The next morning we said “goodbye” to the Chesapeake and entered the C&D Canal, acknowledged as one of the busiest waterways in the world. To our amazement the lone tow which we encountered before the narrow channel was the only one we saw. We had the place to ourselves the entire 17 miles. At the east end we entered a large shipping channel and ducked north a couple of miles to the popular Loopers’ staging point at Delaware City—also not a city. The owner of the Delaware City Marina, Tim Konkus, is well-known to Loopers, and because of a wicked current running through his marina, he talks each skipper into place alongside a single face dock with assurance and calm. We docked in front of 3 boats with AGLCA burgees, and 5 more showed up the next day, the first looping community we have experienced by boat for years now. Tim gives a daily 4:00 briefing on how to navigate the Delaware Bay, as its tides cause swift currents and its weather systems demand respect. We had anticipated just one night at Delaware City, but weather conditions being what they were, opted to stay second night. 

The 3 boats behind us are traveling together, a Seattle contingent—and the skippers invited us aboard for Manhattans after dinner. It was enjoyable to hear their stories—only one of them brought his American Tug down the coast and through the Panama Canal; the others had purchased boats in Florida. They’re young—40s, 50s, early 60s with kids and dogs. Having made commitments with tickets and reservations in New York, they will be high-tailing it up the coast.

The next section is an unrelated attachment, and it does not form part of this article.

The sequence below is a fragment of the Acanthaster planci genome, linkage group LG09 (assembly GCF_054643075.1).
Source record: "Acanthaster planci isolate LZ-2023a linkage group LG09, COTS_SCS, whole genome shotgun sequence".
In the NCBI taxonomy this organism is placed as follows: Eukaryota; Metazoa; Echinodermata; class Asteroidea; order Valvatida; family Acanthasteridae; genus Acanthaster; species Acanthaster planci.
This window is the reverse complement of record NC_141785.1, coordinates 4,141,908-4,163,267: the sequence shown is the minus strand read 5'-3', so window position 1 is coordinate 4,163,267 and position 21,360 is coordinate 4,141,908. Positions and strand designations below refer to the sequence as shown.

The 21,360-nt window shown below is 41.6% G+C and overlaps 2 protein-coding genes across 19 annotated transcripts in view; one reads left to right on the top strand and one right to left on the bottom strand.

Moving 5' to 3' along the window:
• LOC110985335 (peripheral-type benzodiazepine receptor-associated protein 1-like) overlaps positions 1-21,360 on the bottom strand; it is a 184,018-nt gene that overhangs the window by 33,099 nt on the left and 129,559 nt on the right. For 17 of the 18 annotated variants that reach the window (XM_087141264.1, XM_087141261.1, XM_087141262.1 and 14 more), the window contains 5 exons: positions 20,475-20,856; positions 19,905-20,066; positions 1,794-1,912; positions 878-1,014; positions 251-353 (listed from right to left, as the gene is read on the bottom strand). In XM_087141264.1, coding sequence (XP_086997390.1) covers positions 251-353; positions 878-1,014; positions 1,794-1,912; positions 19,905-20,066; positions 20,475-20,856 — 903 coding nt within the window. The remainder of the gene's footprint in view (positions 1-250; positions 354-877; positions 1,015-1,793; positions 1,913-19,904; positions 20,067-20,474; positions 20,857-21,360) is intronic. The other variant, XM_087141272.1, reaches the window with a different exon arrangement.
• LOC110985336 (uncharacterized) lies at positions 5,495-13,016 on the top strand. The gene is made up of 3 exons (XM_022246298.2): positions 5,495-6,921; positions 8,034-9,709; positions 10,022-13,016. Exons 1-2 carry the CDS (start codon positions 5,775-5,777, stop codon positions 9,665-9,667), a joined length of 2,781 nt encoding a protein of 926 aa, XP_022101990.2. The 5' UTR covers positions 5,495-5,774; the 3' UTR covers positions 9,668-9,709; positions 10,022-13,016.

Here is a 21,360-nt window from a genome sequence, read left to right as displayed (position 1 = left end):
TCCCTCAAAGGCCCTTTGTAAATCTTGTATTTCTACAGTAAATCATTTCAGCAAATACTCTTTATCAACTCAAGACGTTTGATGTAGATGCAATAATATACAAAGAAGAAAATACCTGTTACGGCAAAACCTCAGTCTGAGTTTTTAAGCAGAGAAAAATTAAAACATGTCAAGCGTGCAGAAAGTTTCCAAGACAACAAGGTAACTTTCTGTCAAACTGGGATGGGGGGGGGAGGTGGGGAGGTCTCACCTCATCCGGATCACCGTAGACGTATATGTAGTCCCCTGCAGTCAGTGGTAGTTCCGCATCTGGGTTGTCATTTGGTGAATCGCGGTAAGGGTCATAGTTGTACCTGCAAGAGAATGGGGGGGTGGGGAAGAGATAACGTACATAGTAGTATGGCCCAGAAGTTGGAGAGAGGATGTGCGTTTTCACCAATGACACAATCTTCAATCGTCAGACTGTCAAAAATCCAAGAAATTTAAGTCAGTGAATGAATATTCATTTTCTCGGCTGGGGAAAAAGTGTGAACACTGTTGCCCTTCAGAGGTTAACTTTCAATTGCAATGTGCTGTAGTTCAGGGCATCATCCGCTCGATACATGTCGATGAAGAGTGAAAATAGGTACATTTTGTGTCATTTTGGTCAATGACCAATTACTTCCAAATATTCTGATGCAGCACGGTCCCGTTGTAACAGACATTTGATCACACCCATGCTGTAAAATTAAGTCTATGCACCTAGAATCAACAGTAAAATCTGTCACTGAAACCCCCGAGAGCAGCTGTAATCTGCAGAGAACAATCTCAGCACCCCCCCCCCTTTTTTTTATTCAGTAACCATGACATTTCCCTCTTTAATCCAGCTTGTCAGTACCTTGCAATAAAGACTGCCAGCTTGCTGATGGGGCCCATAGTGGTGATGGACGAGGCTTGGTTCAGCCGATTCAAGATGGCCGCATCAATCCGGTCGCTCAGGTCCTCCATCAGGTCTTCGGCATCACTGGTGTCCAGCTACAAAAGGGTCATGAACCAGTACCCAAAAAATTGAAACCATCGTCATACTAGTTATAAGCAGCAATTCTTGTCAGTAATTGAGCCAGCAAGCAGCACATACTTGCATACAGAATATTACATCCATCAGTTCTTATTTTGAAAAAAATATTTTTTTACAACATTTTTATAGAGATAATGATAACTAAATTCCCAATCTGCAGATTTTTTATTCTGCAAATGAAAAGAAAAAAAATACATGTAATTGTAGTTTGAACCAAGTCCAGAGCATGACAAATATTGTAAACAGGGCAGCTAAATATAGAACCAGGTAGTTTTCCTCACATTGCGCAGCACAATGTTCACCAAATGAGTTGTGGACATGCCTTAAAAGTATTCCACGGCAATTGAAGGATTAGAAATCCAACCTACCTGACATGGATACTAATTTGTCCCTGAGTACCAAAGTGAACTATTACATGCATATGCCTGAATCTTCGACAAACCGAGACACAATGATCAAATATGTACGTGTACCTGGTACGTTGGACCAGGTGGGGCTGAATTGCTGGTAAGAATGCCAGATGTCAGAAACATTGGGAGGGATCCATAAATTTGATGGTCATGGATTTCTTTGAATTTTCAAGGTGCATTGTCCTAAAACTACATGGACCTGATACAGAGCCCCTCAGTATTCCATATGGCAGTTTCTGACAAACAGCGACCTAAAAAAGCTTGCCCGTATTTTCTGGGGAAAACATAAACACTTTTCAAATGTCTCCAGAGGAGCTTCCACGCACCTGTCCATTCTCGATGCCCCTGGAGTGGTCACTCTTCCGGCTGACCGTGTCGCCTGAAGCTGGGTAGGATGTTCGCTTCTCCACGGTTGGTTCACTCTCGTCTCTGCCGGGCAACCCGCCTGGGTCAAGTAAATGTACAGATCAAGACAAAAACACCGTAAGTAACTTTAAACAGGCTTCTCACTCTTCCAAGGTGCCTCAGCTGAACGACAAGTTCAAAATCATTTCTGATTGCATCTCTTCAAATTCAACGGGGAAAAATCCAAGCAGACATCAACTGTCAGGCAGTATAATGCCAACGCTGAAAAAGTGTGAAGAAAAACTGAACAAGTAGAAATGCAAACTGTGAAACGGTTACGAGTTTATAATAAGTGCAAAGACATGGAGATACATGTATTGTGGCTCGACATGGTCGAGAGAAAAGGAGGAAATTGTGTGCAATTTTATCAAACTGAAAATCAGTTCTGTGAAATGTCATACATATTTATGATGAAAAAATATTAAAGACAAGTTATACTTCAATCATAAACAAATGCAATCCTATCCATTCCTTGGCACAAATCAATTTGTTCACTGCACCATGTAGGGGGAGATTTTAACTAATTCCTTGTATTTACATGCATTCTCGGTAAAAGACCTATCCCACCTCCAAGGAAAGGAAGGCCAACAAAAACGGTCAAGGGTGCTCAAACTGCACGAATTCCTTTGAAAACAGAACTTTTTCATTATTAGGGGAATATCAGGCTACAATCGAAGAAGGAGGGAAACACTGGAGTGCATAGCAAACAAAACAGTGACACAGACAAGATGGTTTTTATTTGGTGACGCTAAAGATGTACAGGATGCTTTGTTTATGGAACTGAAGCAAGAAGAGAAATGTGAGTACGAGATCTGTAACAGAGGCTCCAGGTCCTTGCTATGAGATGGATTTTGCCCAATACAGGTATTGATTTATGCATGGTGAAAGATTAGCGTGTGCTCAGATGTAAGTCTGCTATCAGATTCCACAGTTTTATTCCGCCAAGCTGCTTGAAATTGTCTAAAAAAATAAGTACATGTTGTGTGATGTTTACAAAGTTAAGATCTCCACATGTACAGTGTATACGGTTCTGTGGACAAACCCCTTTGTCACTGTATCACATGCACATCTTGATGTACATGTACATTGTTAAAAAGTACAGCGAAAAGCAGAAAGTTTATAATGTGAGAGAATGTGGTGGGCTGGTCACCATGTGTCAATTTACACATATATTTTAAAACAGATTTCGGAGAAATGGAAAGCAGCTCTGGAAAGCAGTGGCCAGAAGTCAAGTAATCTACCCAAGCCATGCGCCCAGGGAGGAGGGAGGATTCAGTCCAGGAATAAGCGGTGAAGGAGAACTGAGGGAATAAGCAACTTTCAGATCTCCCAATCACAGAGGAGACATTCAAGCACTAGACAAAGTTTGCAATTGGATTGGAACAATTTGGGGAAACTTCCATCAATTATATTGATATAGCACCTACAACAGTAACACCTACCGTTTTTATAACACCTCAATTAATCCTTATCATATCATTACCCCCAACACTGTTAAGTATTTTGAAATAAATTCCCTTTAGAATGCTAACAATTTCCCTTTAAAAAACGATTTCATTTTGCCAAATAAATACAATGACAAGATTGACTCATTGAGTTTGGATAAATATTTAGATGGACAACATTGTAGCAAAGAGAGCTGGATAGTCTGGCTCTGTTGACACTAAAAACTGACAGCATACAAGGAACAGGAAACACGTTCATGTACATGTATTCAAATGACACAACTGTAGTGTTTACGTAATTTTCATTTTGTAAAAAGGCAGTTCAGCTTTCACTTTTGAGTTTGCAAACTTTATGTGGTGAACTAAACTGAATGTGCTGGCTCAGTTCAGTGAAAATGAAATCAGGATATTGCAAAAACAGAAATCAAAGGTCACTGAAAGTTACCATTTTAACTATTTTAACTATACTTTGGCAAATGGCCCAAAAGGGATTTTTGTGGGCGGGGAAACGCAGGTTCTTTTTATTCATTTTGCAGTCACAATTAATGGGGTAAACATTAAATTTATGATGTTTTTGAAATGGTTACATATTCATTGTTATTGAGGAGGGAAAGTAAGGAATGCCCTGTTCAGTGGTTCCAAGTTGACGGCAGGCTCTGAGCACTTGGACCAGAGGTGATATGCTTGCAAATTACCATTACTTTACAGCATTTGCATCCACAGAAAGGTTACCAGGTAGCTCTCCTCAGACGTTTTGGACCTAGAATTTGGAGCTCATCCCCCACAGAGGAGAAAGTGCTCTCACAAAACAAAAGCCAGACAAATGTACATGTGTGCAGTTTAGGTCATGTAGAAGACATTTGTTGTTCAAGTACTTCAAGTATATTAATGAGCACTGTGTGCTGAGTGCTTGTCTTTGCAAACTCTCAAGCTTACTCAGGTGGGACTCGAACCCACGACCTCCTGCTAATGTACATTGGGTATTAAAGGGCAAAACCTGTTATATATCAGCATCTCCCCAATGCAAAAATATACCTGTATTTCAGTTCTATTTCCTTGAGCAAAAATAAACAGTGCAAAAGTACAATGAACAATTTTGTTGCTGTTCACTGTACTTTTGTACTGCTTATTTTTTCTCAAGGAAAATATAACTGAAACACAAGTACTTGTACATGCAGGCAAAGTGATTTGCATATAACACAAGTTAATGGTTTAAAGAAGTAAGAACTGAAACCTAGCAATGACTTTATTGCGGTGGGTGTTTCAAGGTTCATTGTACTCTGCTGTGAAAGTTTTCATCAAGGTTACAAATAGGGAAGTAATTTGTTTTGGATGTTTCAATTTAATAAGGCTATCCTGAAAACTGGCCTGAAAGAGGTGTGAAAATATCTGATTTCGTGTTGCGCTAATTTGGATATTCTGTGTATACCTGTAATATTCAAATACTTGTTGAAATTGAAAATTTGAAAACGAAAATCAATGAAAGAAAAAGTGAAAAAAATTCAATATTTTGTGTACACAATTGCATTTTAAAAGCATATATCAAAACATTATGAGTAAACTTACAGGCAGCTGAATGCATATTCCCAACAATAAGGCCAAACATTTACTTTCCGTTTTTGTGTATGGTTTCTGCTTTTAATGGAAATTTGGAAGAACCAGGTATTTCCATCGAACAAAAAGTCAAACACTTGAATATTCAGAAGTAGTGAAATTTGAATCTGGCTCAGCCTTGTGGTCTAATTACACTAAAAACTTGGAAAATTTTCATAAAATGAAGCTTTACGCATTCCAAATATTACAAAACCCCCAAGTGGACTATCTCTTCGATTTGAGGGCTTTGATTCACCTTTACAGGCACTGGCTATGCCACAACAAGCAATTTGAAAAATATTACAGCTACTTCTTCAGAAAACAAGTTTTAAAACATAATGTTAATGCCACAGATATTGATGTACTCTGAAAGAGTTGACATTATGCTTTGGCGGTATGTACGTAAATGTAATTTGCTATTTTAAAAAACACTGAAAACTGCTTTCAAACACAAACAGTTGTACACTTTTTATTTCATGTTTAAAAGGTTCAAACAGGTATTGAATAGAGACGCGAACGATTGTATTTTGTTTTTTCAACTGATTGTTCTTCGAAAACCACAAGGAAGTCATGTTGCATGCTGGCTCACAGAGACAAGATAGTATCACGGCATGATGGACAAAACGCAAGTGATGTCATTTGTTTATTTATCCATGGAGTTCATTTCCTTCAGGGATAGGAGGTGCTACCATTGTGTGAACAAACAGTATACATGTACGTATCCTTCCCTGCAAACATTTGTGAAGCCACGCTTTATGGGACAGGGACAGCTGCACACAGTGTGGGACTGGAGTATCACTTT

We finally realize that Memorial Day weekend is here. The holiday marks the beginning of boating season on Lake Michigan, but we don’t even know the traditions here! Opting for Tim’s recommendation, we’ve decided to hang out in Lewes, DE for the week end, a town that reportedly has made a remarkable comeback but so recently that few Loopers take time to explore it. As I write, there is no commercial traffic on the Delaware Bay, and we are screaming downstream at 12 miles an hour. Over-prepared is the way we like it—on high alert for nothing. 

Ospreys nest on every channel marker.
The charming Sassafras River
The lone tow which we encountered on the bustling C&D canal. The height of this one is notable.
The long face docks of Delaware City Marina. Can you see Red Pearl?
24 hours later, there are 8 Looping vessels.

2 thoughts on “Good-Bye, Chesapeake Bay”

  1. So off to visit Lewes – I grew up in it’s backyard in Milford (to the NW) about 15 miles. My brother (James) & wife along with 3 of their 4 children still are in Milford. Enjoy your time!


  2. So glad you connected with some other loopers! From your description it feels like all is well, now that it is also iced! Love reading these blogs! Bev and Joel